Someone should be taking notes (usually a junior person, just make sure their note-taking capabilities are reliable) and someone should be leading the conversation. If you’re a one-man band download a Dictaphone app and then pay someone on People Per Hour to transcribe the conversation after the fact. You can’t lead and take notes, so don’t even try.
Take a newshound
The purpose of this session is to generate interesting topics. But what if you don’t know what an interesting topic is? Well then hire someone who does, like a freelance journalist. They’re used to pitching ideas to editors they work with, so they’ll have a nose for sniffing out angles. Plus, they lend gravitas.
Set the scene
Before you kick the session off, take a minute to quickly and clearly explain to everyone how it’ll work (you leading them through a series of questions), how long it’ll take (we typically budget 2-3 hours), and finally, what you intend to get out of it (lots and lots of unique angles).
This is also a good time to tell them that you may have to interrupt them occasionally to pursue interesting trains of thought based on what they say. Explain that it’s a necessary part of the process and apologise in advance.
Don’t be shy or stand on ceremony. Some of the best angles we’ve developed with clients have been based on throwaway comments made by members of senior teams. And the only reason we got them was because we interrupted the conversation.
Manage the session
Put your watch on the table to ensure that timing stays front of mind. You’d be surprised how quickly two or three hours can fly by when the ideas are flowing.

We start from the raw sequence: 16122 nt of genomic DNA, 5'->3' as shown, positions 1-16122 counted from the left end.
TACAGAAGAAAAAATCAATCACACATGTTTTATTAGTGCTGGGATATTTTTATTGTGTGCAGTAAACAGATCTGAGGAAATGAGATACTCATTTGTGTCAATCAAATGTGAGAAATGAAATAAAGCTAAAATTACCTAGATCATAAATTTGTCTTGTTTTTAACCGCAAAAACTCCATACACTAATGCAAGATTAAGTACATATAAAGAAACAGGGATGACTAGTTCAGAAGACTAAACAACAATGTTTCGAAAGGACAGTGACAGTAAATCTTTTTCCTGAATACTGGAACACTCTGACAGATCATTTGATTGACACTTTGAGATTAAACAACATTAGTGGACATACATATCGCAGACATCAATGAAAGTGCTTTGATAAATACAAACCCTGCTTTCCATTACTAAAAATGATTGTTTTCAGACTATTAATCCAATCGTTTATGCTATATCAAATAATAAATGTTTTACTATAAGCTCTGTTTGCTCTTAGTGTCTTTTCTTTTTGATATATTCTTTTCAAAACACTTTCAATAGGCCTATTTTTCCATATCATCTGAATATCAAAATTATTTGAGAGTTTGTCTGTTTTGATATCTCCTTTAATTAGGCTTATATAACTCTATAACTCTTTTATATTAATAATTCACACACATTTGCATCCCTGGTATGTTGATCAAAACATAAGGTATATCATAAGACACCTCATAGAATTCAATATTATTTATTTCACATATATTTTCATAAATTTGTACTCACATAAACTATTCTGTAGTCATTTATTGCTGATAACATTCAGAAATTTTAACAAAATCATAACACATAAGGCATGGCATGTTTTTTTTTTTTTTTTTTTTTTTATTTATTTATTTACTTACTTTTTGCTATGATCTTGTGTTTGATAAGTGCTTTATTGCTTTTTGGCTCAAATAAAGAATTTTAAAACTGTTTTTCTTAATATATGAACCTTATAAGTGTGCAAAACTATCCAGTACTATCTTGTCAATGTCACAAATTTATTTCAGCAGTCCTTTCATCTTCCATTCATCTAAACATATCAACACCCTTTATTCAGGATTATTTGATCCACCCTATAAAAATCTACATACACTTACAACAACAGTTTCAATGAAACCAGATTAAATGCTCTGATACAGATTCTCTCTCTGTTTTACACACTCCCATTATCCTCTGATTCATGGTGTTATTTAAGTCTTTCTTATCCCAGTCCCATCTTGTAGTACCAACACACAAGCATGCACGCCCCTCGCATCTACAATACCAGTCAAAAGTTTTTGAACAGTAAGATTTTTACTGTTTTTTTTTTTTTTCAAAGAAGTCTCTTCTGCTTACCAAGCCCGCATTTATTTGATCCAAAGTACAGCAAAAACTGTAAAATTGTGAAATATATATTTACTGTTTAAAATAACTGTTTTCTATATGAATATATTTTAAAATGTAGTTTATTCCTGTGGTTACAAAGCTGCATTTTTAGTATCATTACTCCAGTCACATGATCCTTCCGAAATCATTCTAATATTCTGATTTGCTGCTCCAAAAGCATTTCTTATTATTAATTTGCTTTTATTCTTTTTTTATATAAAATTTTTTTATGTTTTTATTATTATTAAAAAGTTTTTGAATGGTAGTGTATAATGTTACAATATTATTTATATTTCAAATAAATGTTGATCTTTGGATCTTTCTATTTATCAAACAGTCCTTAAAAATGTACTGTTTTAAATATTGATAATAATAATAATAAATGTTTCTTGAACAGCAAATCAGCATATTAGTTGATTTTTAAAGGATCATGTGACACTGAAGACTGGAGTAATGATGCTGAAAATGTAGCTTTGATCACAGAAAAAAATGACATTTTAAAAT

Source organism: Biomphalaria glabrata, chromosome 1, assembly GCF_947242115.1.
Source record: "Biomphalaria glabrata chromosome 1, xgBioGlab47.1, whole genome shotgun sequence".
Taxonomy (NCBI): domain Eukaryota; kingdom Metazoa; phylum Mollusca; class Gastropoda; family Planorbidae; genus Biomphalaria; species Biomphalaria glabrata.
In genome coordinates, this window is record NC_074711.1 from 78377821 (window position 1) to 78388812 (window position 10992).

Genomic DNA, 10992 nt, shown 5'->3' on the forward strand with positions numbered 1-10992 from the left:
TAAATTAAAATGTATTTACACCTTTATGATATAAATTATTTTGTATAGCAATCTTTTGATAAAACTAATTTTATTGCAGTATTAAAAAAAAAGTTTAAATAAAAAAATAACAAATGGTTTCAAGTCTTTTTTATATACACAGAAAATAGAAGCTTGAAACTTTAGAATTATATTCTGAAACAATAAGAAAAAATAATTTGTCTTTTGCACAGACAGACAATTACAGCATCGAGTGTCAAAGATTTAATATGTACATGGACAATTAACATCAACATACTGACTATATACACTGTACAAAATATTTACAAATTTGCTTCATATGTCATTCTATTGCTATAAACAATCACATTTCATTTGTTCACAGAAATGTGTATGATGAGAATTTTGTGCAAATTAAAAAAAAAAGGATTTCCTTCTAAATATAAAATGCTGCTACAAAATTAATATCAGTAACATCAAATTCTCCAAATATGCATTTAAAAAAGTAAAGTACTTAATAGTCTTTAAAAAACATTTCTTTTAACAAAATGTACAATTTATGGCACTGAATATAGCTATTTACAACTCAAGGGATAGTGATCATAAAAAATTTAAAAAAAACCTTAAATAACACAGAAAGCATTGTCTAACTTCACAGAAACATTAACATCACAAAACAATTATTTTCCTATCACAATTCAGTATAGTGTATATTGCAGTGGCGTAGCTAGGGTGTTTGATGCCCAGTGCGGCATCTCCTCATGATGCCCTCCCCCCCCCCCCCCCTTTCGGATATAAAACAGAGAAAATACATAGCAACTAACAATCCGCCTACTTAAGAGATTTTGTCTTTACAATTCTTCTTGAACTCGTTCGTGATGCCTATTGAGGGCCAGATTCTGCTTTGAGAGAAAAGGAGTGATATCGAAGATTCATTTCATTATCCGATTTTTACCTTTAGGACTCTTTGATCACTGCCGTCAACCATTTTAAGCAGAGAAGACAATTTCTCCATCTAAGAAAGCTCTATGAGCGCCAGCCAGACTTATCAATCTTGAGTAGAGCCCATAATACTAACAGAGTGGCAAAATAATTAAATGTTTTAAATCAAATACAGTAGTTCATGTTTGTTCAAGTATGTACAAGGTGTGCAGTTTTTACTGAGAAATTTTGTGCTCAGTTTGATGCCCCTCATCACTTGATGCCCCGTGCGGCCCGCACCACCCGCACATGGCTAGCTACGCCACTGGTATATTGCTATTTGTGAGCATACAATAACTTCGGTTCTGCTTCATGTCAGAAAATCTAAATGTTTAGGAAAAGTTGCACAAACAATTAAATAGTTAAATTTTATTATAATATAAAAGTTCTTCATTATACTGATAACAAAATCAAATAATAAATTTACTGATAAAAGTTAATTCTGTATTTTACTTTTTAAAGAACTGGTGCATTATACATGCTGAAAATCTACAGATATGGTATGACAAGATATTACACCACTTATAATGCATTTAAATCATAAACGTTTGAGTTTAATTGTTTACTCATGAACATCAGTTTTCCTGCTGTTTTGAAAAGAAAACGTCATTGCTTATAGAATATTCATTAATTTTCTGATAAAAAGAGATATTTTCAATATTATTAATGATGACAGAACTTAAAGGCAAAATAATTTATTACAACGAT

Schedule a ten-minute break midway to give everyone a breather and enjoy a little sustenance (brainstorming is thirsty, hungry work). Here’s where you haul out the fruit, biscuits, cold drinks and coffee you ordered earlier.
If possible, choose a well-ventilated room with natural light. This will go a long way to keeping energy levels up and moods elevated. We’ve all had our fair share of meetings in dank, stuffy holes in the wall. It’s not pleasant.
If you don’t have somewhere suitable at your disposal, then hire a venue for half a day. Shared work spaces often have rooms available for exactly this sort of thing.
Most importantly, get through the questions. You’ll struggle to get this much focused face time with the whole senior team again, so make sure you get all the information you need.
Word of advice: if you’ve got questions you feel are more important than others, then get them in during the first half of the session, when everyone is feeling fresh and enthusiasm is high.
There you have it. Get this SEO tactic right and you’ll have at least 12 months’ worth of great link building angles and a long list of keywords to boot!
Having an editorial brainstorm with a new client is probably one of the smartest and most productive ways we’ve come up with for running a successful SEO campaign.
Is brainstorming for new ideas something you do on a regular basis?
Have you ever thought of it as an SEO tactic?
Leave your thoughts in the comments below, I’m always keen to hear what others are up to.
Luke Budka is Director at TopLine Comms a video, SEO and integrated communications consultancy with an international client base. He’s also fluent in Penguin, Panda and Screaming Frog. Someone has to be and, as it turns out, he’s rather good.